The busy Lincoln Heights night market is no more, at least for now. Public officials in city trucks are currently blocking off both ends of Artesian Street in the industrial area just off the 110 freeway, though reps for the city have yet to offer a formal statement.
Colloquially known as the Avenue 26 Night Market, in part because of the long-running taco stand of the same name that has operated there for a decade-plus, the evening and weekend collection of vendors had become a massive draw in the last few months for people eager to get out and eat in the open air. And while the industrial stretch of street has housed some vendors for many years, the rise of TikTok and a year of pent-up anxiety amid a pandemic pushed the market to new limits — and frustrated some locals in the process.
With no formal governing body or logistical structures in place, vendors would compete for street space while customers often parked illegally throughout the area. Some locals complained about a lack of trash cans for the dozens of vendors and thousands of customers, and others fought to have the street itself closed to dangerous vehicle traffic in the narrow alleyway.
Eater reached out to councilmember Gil Cedillo to discuss the sudden closure, which comes just days after an LA Times column calling for the temporary suspension of the unregulated market. In a statement sent after Eater’s story went live, Cedillo’s office said:
We support the economic opportunity that night markets provide to vendors and the culinary experiences it provides to consumers. However, it is unacceptable the way this site has negatively impacted the quality of life of Lincoln Heights residents and businesses. The illegal activity taking place at the Ave 26/Artesian Night Market is unacceptable. Our duty is to maintain clean, safe and secure neighborhoods.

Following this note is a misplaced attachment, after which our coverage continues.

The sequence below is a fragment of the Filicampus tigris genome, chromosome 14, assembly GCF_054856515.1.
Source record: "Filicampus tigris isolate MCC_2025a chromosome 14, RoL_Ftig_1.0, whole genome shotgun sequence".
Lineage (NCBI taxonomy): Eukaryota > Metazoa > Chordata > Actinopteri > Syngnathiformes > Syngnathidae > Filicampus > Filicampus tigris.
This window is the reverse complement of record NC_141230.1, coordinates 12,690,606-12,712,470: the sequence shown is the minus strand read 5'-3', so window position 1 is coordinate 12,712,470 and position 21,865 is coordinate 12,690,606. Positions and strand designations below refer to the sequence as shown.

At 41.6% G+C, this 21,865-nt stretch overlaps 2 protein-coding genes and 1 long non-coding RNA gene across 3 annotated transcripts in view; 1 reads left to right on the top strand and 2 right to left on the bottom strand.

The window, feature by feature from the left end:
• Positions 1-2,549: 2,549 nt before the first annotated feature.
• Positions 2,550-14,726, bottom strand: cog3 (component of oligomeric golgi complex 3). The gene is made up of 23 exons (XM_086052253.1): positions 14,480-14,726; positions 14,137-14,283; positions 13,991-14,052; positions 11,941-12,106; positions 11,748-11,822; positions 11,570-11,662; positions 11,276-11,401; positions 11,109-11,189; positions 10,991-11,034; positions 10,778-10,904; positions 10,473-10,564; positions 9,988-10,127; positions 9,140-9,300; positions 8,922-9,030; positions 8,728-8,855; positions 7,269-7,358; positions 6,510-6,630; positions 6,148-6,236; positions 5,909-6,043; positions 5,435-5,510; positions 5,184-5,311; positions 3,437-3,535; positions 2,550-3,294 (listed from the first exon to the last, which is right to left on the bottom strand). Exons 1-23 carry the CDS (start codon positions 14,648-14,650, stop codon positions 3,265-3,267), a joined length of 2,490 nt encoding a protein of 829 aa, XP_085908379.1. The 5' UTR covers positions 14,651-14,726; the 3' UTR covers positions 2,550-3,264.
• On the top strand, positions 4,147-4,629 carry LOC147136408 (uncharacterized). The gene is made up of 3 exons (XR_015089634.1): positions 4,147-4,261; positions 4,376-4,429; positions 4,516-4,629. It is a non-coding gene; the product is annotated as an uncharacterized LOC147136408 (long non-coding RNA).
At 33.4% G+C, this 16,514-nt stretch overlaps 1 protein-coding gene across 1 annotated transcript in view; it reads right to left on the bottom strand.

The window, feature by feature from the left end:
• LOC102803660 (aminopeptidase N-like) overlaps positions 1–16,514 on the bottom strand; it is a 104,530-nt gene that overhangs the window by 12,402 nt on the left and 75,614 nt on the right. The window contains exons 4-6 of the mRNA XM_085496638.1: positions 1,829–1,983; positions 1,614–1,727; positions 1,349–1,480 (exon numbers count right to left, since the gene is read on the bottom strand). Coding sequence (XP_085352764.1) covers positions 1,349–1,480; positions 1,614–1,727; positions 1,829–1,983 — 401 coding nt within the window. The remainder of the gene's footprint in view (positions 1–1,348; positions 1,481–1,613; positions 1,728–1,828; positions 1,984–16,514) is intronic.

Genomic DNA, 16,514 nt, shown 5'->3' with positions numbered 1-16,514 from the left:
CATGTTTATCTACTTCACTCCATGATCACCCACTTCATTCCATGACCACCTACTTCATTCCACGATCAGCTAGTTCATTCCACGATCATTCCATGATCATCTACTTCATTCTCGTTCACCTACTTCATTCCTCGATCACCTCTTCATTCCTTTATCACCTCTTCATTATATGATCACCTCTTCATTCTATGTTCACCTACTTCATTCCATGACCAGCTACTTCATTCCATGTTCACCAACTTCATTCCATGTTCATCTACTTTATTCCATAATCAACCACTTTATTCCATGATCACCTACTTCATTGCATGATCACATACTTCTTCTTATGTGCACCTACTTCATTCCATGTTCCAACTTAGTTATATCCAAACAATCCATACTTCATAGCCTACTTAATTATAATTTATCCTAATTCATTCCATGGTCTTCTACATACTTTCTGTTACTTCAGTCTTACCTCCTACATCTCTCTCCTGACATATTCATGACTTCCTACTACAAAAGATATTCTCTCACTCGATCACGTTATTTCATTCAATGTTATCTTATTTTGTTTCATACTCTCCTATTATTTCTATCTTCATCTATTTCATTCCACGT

The statement was sent with a full press release that claims “public urination and defecation” and “crime and violence” had become a part of the night market scene, and that the councilmember’s office worked with various city agencies to fully close the market. There is no timetable for its return.
Vendors at the market tell Eater that public officials have been increasing their pressure on the market in recent weeks, including more parking enforcement on side streets during early evening hours. One person familiar with the market tells Eater that public officials believe the market could be revived in a more regulated way, but there’s no timeline for that to happen as of yet. Los Angeles has historically been loathe to allow fully licensed street vending in any large-scale and meaningful way, so it seems unlikely that Avenue 26 will return any time soon.
As for Avenue 26 Tacos, the longstanding Mexican food stand that has anchored the Artesian Street food scene for more than a decade? The family has expanded to a standalone restaurant in Downtown Los Angeles and to a food truck in the Eagle Rock area. For the other one-off vendors, it remains to be seen when, where, and if they will return. More on this as it comes.